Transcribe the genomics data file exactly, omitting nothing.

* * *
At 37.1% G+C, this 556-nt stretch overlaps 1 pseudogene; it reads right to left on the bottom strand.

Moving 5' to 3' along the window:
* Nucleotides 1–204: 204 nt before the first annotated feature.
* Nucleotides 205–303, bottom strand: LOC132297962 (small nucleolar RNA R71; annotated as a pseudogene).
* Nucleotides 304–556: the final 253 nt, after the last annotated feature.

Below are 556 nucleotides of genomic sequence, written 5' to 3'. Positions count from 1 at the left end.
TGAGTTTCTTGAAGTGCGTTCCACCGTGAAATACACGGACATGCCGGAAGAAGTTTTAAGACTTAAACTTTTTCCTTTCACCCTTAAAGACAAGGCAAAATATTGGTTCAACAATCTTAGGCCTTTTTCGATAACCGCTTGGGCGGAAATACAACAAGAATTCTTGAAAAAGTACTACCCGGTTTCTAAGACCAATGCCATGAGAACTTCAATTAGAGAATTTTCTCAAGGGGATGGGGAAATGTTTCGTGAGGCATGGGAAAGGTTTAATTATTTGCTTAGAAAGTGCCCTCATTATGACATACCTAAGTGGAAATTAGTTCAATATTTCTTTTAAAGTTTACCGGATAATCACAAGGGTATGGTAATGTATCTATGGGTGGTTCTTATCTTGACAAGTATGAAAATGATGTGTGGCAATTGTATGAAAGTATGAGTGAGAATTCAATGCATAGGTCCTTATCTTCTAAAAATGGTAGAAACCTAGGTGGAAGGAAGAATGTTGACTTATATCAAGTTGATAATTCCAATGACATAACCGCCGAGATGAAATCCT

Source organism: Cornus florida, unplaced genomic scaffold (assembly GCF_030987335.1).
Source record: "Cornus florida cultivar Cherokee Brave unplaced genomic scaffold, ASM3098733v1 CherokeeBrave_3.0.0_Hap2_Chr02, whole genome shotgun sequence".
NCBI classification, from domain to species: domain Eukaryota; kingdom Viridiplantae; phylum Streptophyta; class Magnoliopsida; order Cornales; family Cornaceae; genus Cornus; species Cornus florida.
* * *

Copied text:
At 37.1% G+C, this 556-nt stretch overlaps 1 pseudogene; it reads right to left on the bottom strand.

Moving 5' to 3' along the window:
* Nucleotides 1–204: 204 nt before the first annotated feature.
* Nucleotides 205–303, bottom strand: LOC132297962 (small nucleolar RNA R71; annotated as a pseudogene).
* Nucleotides 304–556: the final 253 nt, after the last annotated feature.

Below are 556 nucleotides of genomic sequence, written 5' to 3'. Positions count from 1 at the left end.
TGAGTTTCTTGAAGTGCGTTCCACCGTGAAATACACGGACATGCCGGAAGAAGTTTTAAGACTTAAACTTTTTCCTTTCACCCTTAAAGACAAGGCAAAATATTGGTTCAACAATCTTAGGCCTTTTTCGATAACCGCTTGGGCGGAAATACAACAAGAATTCTTGAAAAAGTACTACCCGGTTTCTAAGACCAATGCCATGAGAACTTCAATTAGAGAATTTTCTCAAGGGGATGGGGAAATGTTTCGTGAGGCATGGGAAAGGTTTAATTATTTGCTTAGAAAGTGCCCTCATTATGACATACCTAAGTGGAAATTAGTTCAATATTTCTTTTAAAGTTTACCGGATAATCACAAGGGTATGGTAATGTATCTATGGGTGGTTCTTATCTTGACAAGTATGAAAATGATGTGTGGCAATTGTATGAAAGTATGAGTGAGAATTCAATGCATAGGTCCTTATCTTCTAAAAATGGTAGAAACCTAGGTGGAAGGAAGAATGTTGACTTATATCAAGTTGATAATTCCAATGACATAACCGCCGAGATGAAATCCT

Source organism: Cornus florida, unplaced genomic scaffold (assembly GCF_030987335.1).
Source record: "Cornus florida cultivar Cherokee Brave unplaced genomic scaffold, ASM3098733v1 CherokeeBrave_3.0.0_Hap2_Chr02, whole genome shotgun sequence".
NCBI classification, from domain to species: domain Eukaryota; kingdom Viridiplantae; phylum Streptophyta; class Magnoliopsida; order Cornales; family Cornaceae; genus Cornus; species Cornus florida.